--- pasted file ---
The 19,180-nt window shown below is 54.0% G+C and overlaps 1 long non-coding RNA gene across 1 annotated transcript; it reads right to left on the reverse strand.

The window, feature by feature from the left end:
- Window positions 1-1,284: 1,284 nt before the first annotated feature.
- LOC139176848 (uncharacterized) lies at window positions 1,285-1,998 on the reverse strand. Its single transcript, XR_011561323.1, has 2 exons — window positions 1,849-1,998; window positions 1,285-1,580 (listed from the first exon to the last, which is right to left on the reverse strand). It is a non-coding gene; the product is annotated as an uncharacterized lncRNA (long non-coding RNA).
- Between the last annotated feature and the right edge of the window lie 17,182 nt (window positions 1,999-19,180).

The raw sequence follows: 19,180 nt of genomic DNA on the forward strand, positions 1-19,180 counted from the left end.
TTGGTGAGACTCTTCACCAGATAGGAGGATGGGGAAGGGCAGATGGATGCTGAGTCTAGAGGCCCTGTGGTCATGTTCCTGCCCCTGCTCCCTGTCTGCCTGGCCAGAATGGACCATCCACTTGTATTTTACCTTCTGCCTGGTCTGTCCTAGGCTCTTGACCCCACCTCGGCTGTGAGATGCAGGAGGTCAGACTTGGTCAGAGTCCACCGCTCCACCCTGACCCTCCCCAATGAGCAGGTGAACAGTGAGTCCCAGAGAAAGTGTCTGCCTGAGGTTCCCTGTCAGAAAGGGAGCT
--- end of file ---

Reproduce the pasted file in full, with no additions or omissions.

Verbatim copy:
The 19,180-nt window shown below is 54.0% G+C and overlaps 1 long non-coding RNA gene across 1 annotated transcript; it reads right to left on the reverse strand.

The window, feature by feature from the left end:
- Window positions 1-1,284: 1,284 nt before the first annotated feature.
- LOC139176848 (uncharacterized) lies at window positions 1,285-1,998 on the reverse strand. Its single transcript, XR_011561323.1, has 2 exons — window positions 1,849-1,998; window positions 1,285-1,580 (listed from the first exon to the last, which is right to left on the reverse strand). It is a non-coding gene; the product is annotated as an uncharacterized lncRNA (long non-coding RNA).
- Between the last annotated feature and the right edge of the window lie 17,182 nt (window positions 1,999-19,180).

The raw sequence follows: 19,180 nt of genomic DNA on the forward strand, positions 1-19,180 counted from the left end.
TTGGTGAGACTCTTCACCAGATAGGAGGATGGGGAAGGGCAGATGGATGCTGAGTCTAGAGGCCCTGTGGTCATGTTCCTGCCCCTGCTCCCTGTCTGCCTGGCCAGAATGGACCATCCACTTGTATTTTACCTTCTGCCTGGTCTGTCCTAGGCTCTTGACCCCACCTCGGCTGTGAGATGCAGGAGGTCAGACTTGGTCAGAGTCCACCGCTCCACCCTGACCCTCCCCAATGAGCAGGTGAACAGTGAGTCCCAGAGAAAGTGTCTGCCTGAGGTTCCCTGTCAGAAAGGGAGCT